3. Consider using an experienced facilitator to lead the workshops, keep everyone on track, and help participants come to closure. Make sure this person is familiar with your project, the user stories, the application, etc.
4. Consider having a "scribe" take notes and record final results. They should document only enough to support sharing the workshop results with your Agile teammates.
5. Prioritize the user stories and other requirements, and address only the top ones.
6. Use pre-approved, page-design templates to help workshop participants create consistent and usable designs faster, in a "cookie-cutter" manner. The participants will choose an appropriate template, e.g., Notebook Tabs, and then adapt it to their needs.
7. Ensure that a usability expert attends the workshop. This person will help the participants create usable designs.
8. Prepare to run "guerilla" usability tests during a break in the workshop. Discuss test results with workshop participants, and then iterate the design.
9. Schedule the workshop to run only 4-5 hours. Leave time for usability testing, doing further user research, and addressing outstanding issues.
10. Don't try to get the design perfect. Do "just enough" to support the subsequent sprints, which will refine the design.
By now you've likely heard about PET design, and if you haven't, you should.
In short, HFI has spent the last few years uncovering and expanding upon a body of research around persuasive design. We've done so to propel the "traditional" usability work we do to a new level. That's why when we launched PET design, our CEO, Eric Schaffer proclaimed "Usability is no longer enough."
Eric made that statement to draw attention to these new additions to our thinking. Some of you misunderstood the message and even took offense. But what Eric meant was, what I refer to as "classic" usability, is as important as ever. For example, as it relates to websites, understanding a site's users and the tasks they want to perform, and then optimizing the site to enable those tasks, is critical â to the user as well as the business. The reason why it is "no longer enough" however, is that there are additional business objectives that need to be considered when designing websites for your customers.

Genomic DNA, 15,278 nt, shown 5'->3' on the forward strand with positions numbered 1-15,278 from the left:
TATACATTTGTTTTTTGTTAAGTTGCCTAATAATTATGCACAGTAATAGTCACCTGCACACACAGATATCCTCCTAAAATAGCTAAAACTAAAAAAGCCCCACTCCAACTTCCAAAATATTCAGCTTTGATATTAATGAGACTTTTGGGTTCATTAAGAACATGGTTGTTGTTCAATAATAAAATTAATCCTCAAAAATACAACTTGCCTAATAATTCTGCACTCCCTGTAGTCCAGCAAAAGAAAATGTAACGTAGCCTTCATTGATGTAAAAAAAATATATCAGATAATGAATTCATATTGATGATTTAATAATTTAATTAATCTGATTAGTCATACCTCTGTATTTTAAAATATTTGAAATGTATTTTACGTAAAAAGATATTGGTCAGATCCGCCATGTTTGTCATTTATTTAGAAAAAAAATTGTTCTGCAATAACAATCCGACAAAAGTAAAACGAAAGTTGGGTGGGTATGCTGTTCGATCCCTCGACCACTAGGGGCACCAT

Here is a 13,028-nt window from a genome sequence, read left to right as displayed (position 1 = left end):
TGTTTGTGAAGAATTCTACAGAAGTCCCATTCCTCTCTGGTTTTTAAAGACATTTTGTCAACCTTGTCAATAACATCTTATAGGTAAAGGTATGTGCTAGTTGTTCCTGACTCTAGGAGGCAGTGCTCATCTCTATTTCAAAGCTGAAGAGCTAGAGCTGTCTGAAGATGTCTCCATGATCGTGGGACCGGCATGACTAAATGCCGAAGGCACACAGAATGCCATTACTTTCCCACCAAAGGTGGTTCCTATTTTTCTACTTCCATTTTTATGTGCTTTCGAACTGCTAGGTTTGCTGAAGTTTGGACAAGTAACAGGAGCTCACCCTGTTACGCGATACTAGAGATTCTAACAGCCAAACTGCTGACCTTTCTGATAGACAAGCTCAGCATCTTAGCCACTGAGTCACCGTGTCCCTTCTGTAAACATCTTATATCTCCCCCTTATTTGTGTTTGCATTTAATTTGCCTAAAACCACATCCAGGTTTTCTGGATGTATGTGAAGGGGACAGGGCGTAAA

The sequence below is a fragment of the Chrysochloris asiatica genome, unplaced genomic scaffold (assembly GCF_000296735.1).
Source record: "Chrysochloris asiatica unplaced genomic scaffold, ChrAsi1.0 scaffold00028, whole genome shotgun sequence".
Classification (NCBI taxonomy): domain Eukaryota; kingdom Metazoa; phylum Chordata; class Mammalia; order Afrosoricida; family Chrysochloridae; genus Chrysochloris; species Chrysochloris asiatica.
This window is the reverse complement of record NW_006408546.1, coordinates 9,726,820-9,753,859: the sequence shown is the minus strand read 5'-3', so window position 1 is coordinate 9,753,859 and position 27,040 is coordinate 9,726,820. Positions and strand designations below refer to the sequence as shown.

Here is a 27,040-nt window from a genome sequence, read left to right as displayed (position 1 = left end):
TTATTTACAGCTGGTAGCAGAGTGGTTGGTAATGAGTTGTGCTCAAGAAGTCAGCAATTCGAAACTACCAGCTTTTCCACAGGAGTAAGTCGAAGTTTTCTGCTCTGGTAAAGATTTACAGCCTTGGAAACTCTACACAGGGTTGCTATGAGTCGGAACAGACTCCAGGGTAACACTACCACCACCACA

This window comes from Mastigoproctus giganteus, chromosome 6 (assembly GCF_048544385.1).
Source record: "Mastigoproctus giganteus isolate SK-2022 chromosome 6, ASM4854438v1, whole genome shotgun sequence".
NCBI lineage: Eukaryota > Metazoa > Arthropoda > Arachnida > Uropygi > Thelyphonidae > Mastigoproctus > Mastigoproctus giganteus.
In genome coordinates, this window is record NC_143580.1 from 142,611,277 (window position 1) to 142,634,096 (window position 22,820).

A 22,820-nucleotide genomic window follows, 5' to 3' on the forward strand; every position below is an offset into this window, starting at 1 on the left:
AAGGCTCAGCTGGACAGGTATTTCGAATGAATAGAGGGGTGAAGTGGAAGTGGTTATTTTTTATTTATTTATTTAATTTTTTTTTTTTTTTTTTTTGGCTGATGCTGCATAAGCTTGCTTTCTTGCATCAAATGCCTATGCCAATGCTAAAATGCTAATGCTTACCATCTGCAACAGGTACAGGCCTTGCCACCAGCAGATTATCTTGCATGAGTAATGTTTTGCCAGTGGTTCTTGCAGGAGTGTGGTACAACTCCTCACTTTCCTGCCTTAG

Let's take task optimization for granted for a moment, assuming that classic usability is table stakes. As a marketer, the conversation gets really interesting as we begin to discuss how to get my customers to not only do what they want to do on my site, but to get them to do what I want them to do.
I used to run websites in the financial services industry, so let me use an example many of you are familiar with â online banking. One of the most popular features is for customers to review account balances. Obviously, the easier that is to do, the better. The last thing a customer wants to do is to have to click 6 times to view a balance. From the marketers' perspective however, while viewing a balance, it would be advantageous to let the customer know that the bank has products and services that are relevant to him or her. It would also be ideal to encourage customers to sign up for online statements so that the bank can save on postage â and so on. Surely, the banks are all over this. But how persuasive are they in doing so? And how do their methods for engaging customers work in tandem with their usability efforts? (This video provides a terrific example of how PET design can improve the persuasiveness of an existing website.)
This is why we developed PET design. To make sure that each side of the customer-business equation is addressed â to increase customer satisfaction as well as increasing our clients' KPIs (key performance indicators.)
Take a moment to consider how PET design can enhance your website, intranet, or application. While you're at it, you can find out more about PET design here. You can also read some blogs and forum posts about PET design on HFI Connect.
I'd love to hear your feedback on PET design, our revised newsletter format, or any of the other content published by HFI. Feel free to contact me at firstname.lastname@example.org.
See you next month!